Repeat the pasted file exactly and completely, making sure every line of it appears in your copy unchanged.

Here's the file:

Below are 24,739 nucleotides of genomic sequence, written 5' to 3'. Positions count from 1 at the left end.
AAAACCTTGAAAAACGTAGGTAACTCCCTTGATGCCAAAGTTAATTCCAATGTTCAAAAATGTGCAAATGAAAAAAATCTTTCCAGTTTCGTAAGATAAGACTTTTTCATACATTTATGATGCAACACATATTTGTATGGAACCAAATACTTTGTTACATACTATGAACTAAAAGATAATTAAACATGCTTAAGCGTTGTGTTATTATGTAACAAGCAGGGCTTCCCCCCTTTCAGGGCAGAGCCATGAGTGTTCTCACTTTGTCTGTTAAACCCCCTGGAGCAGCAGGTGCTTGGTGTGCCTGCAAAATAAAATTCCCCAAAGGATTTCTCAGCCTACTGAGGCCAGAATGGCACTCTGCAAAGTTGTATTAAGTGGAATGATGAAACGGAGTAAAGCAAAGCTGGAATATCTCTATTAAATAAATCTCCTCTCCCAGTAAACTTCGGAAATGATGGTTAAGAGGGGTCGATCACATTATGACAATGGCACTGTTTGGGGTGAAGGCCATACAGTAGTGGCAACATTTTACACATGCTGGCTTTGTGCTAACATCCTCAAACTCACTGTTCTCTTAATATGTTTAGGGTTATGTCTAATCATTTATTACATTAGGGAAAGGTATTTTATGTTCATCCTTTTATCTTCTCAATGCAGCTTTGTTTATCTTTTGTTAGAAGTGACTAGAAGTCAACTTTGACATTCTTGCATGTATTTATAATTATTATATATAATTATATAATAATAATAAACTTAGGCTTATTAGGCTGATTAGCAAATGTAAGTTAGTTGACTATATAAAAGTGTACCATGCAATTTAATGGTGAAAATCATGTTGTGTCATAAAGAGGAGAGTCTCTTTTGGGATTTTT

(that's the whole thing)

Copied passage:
Below are 24,739 nucleotides of genomic sequence, written 5' to 3'. Positions count from 1 at the left end.
AAAACCTTGAAAAACGTAGGTAACTCCCTTGATGCCAAAGTTAATTCCAATGTTCAAAAATGTGCAAATGAAAAAAATCTTTCCAGTTTCGTAAGATAAGACTTTTTCATACATTTATGATGCAACACATATTTGTATGGAACCAAATACTTTGTTACATACTATGAACTAAAAGATAATTAAACATGCTTAAGCGTTGTGTTATTATGTAACAAGCAGGGCTTCCCCCCTTTCAGGGCAGAGCCATGAGTGTTCTCACTTTGTCTGTTAAACCCCCTGGAGCAGCAGGTGCTTGGTGTGCCTGCAAAATAAAATTCCCCAAAGGATTTCTCAGCCTACTGAGGCCAGAATGGCACTCTGCAAAGTTGTATTAAGTGGAATGATGAAACGGAGTAAAGCAAAGCTGGAATATCTCTATTAAATAAATCTCCTCTCCCAGTAAACTTCGGAAATGATGGTTAAGAGGGGTCGATCACATTATGACAATGGCACTGTTTGGGGTGAAGGCCATACAGTAGTGGCAACATTTTACACATGCTGGCTTTGTGCTAACATCCTCAAACTCACTGTTCTCTTAATATGTTTAGGGTTATGTCTAATCATTTATTACATTAGGGAAAGGTATTTTATGTTCATCCTTTTATCTTCTCAATGCAGCTTTGTTTATCTTTTGTTAGAAGTGACTAGAAGTCAACTTTGACATTCTTGCATGTATTTATAATTATTATATATAATTATATAATAATAATAAACTTAGGCTTATTAGGCTGATTAGCAAATGTAAGTTAGTTGACTATATAAAAGTGTACCATGCAATTTAATGGTGAAAATCATGTTGTGTCATAAAGAGGAGAGTCTCTTTTGGGATTTTT